National Health Information Privacy and New Federalism
James G. Hodge Jr.
Arizona State University (ASU) - Sandra Day O'Connor College of Law
Notre Dame Journal of Law, Ethics & Public Policy, Vol. 14, No. 791, 2000
In a modern national health information infrastructure that encourages widespread collection, storage, and disclosure of identifiable health information, there exist new challenges to protecting health data privacy. Arguments for better health information privacy protections have motivated significant legal reform, particularly at the state level. Through the use of their virtually limitless police powers, states have enacted numerous types of privacy laws and policies concerning health data. These varied state privacy laws and regulations, however, have resulted in a patchwork system of protections with glaring exceptions. Consequently, many suggest the need for national federal health information privacy protections. Congress has introduced comprehensive health information privacy bills over the past several years and the federal Department of Health and Human Services is preparing to implement administrative regulations for the same purpose. Yet it is uncertain whether, and to what extent, the federal government should or can effectually protect health information privacy in an era of new federalism. The relationship between federalism and health information privacy ultimately concerns the ability of government in the United States to protect individual privacy. Principles of new federalism suggest not only that the existing powers of the federal government should be limited, but that prior federal responsibilities should increasingly be returned to the states. As these principles are explored against the need for privacy protections, the assumption that the federal government may appropriately supply these protections is challenged. The existing patchwork of state protections must not only be preserved, but may actually be preferred.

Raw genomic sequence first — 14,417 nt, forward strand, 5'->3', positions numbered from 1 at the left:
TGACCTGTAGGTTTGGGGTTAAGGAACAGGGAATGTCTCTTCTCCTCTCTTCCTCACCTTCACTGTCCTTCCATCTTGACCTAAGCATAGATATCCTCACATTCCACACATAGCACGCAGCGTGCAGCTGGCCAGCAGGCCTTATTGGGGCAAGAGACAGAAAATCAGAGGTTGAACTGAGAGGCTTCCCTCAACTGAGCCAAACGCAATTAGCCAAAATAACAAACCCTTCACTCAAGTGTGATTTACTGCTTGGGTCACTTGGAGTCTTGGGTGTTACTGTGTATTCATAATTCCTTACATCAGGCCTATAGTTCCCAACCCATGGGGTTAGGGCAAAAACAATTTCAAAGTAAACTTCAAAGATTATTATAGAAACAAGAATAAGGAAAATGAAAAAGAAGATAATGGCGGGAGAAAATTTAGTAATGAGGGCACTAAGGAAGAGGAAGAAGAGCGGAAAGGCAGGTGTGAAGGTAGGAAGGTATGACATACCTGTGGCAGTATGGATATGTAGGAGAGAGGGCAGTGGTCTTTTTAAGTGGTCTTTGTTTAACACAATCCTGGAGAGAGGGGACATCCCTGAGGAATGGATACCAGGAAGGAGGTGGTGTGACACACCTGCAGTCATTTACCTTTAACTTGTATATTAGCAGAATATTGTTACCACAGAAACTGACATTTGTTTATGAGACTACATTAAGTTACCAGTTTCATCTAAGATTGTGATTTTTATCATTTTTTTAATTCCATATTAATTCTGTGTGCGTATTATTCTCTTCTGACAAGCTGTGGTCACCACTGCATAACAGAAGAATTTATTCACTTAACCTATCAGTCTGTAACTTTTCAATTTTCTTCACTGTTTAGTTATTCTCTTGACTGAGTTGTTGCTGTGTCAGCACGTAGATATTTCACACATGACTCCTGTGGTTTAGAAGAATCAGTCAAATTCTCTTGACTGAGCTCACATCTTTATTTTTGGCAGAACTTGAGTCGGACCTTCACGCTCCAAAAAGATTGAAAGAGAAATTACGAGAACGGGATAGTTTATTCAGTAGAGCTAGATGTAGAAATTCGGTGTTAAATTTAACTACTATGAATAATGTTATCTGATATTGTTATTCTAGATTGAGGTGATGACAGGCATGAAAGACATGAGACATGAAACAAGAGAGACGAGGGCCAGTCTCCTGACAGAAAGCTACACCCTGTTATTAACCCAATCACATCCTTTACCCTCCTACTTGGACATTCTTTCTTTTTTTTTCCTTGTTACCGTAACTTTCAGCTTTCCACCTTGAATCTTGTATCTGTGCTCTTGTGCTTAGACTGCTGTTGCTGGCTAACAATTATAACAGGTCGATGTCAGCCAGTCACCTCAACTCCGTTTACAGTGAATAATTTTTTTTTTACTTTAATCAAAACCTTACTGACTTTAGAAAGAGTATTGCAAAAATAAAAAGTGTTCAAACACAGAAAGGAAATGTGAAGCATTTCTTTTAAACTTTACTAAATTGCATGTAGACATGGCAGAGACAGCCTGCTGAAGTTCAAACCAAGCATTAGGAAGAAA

JEL Classification: K1Accepted Paper Series
Date posted: October 18, 2000
© 2014 Social Science Electronic Publishing, Inc. All Rights Reserved.
This page was processed by apollo5 in 0.313 seconds